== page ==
Economic Commentary

Recent data point to deteriorating growth

December 12, 2023
A woman in a café looks at a tablet.

Highlights from the Monthly Review for December 2023:

The fall brought a softer turn in the data as consumers cut back on purchases while firms in most sectors have reduced hiring. Financial conditions eased over the past month, although Fed rate cuts are not likely to start until mid-year. The economy still has enough momentum to hold off a recession for now, but further weakness is likely to result in a mild recession by mid-2024.

Key Takeaways:

Economic Review: Softer growth and inflation trends to end 2023

Although the overall labor market still appears to be moving forward at a decent clip, most industries show weaker momentum in hiring as the end of the year approaches. It will take some time for these trends to result in slower services inflation (particularly with an unemployment rate consistently under 4.0 percent), but there are clear signs of reduced inflationary pressure across the economy — which should dissuade further rate hikes from the Fed over this cycle. (pg. 2)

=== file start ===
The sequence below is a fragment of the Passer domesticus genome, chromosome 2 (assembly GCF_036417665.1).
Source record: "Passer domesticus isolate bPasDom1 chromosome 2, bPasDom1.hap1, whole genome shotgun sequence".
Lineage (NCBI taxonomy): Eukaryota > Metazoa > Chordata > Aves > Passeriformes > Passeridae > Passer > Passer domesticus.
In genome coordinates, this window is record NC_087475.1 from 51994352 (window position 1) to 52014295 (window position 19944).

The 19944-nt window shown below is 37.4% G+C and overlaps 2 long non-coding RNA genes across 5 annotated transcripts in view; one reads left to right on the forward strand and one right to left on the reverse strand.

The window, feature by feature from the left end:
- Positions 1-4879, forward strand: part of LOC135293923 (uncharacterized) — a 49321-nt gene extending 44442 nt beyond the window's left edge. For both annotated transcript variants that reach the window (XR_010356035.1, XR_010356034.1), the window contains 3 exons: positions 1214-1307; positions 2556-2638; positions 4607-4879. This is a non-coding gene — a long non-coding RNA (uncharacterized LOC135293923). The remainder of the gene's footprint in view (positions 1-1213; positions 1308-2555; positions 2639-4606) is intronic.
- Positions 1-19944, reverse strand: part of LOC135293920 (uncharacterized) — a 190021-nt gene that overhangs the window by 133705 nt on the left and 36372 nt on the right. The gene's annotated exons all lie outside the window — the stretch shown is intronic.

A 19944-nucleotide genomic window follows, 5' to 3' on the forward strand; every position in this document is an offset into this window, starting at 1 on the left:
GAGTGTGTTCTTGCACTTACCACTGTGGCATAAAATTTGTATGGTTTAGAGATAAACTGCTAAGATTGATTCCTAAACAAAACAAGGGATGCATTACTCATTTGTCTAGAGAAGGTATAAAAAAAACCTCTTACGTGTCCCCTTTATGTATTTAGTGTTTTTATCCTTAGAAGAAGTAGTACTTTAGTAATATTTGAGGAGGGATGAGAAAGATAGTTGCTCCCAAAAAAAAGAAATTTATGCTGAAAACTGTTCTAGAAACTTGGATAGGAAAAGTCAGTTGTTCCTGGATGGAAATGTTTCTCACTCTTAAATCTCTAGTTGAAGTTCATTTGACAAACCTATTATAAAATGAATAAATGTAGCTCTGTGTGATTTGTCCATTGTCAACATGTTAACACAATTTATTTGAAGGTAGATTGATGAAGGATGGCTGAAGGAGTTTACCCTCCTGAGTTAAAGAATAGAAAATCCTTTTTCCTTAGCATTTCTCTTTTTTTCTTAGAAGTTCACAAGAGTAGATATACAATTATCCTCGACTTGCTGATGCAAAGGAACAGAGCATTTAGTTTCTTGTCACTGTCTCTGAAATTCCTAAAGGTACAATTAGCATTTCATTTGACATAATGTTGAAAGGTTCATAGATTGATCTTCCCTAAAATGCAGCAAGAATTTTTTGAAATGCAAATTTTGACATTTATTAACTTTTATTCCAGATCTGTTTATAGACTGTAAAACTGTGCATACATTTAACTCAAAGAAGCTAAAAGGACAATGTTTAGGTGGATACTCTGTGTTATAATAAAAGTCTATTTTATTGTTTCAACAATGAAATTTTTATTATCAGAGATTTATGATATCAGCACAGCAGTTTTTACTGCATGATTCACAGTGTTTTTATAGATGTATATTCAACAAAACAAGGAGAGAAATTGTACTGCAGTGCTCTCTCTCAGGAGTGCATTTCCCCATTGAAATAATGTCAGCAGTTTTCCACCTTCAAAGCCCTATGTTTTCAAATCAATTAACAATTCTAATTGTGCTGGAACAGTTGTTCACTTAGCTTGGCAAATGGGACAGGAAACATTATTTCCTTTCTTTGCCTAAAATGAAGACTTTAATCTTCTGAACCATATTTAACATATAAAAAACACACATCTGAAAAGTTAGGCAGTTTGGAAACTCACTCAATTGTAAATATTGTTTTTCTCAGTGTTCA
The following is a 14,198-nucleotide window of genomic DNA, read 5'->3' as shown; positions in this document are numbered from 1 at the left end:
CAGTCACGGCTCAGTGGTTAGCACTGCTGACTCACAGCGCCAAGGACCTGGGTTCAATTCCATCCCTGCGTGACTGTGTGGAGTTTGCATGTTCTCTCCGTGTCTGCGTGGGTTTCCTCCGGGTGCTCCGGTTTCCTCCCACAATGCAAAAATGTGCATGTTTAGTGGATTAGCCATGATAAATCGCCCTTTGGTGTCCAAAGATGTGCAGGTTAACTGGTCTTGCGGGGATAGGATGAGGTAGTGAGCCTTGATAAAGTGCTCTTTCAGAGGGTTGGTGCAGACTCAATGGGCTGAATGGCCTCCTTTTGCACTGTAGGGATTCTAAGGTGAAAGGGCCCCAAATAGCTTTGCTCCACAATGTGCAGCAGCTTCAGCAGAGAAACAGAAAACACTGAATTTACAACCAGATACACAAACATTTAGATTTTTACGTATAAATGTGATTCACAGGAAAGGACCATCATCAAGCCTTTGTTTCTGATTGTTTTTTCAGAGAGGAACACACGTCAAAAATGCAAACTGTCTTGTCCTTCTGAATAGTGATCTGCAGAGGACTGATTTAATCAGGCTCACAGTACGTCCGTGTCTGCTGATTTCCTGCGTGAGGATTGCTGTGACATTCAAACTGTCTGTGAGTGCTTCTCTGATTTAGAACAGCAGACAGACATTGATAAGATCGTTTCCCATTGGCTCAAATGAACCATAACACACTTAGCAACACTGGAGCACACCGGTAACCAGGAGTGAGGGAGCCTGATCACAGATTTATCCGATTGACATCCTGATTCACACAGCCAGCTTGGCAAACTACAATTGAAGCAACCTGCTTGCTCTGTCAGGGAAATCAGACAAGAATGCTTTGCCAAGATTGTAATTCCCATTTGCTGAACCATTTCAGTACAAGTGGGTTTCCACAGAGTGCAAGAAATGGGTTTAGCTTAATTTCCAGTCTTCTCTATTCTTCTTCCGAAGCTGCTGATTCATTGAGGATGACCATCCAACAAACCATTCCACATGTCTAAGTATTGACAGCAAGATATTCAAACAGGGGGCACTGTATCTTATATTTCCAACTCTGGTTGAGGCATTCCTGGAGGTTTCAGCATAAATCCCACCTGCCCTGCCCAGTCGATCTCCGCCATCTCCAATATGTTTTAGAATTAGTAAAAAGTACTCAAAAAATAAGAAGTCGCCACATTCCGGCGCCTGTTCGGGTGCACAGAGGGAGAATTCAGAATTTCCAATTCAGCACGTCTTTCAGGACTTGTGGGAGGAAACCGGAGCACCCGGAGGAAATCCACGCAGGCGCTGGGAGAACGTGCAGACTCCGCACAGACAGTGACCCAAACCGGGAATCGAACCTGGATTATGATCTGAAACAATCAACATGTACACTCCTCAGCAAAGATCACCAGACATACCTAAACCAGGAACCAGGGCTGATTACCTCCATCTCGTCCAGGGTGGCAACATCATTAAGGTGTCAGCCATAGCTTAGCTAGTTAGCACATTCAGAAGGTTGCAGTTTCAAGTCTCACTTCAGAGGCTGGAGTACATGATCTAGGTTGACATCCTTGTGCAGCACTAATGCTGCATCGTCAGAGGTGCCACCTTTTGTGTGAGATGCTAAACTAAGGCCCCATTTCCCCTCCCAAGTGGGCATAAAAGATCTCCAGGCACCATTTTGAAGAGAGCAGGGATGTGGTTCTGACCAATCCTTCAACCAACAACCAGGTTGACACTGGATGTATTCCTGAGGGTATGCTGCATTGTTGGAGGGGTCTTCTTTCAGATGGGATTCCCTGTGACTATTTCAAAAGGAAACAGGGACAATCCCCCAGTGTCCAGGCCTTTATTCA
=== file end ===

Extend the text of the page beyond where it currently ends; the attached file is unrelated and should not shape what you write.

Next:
Financial Markets: Investors eagerly await the Fed policy pivot

The S&P 500 surged in November as investors grew more confident in a potential soft landing and now expect rate cuts to start in Q1 2024. While price pressures are cooling and there is more disinflation in the pipeline, Fed policymakers are unlikely to hit their inflation goal any time soon. We expect the Fed to wait until May 2024 before starting to cut interest rates. Financial conditions have unwound the tightening that began in mid-September, likely keeping some Fed officials from becoming too dovish in the near term. (pg. 3)

The Outlook: Mild recession more likely than a severe one

Given the volatile conditions over the previous two downturns, a recession outlook might conjure thoughts of high unemployment rates and extensive disruptions for households and businesses. But history shows that the 2007-08 Great Recession and the 2020 Covid Recession are the exceptions, not the rule. Excluding these two events, the average peak-to-trough decline for real GDP since WWII during a recession was only 1.9 percent with about a two-percentage point increase in the unemployment rate.

There are many reasons to except that a potential recession in 2024 will even be less severe than average. Household and business balance sheets are still in solid shape, implying fewer business closings and personal defaults if the economy goes sideways. With labor conditions still tight, widespread layoffs are not predicted which should limit income and spending reductions. While a hard landing appears more likely than a soft one, a recession forecast may not be as dour as thought. (pg. 4)Monthly Outlook for 2024 "See this month's issue" graphic.

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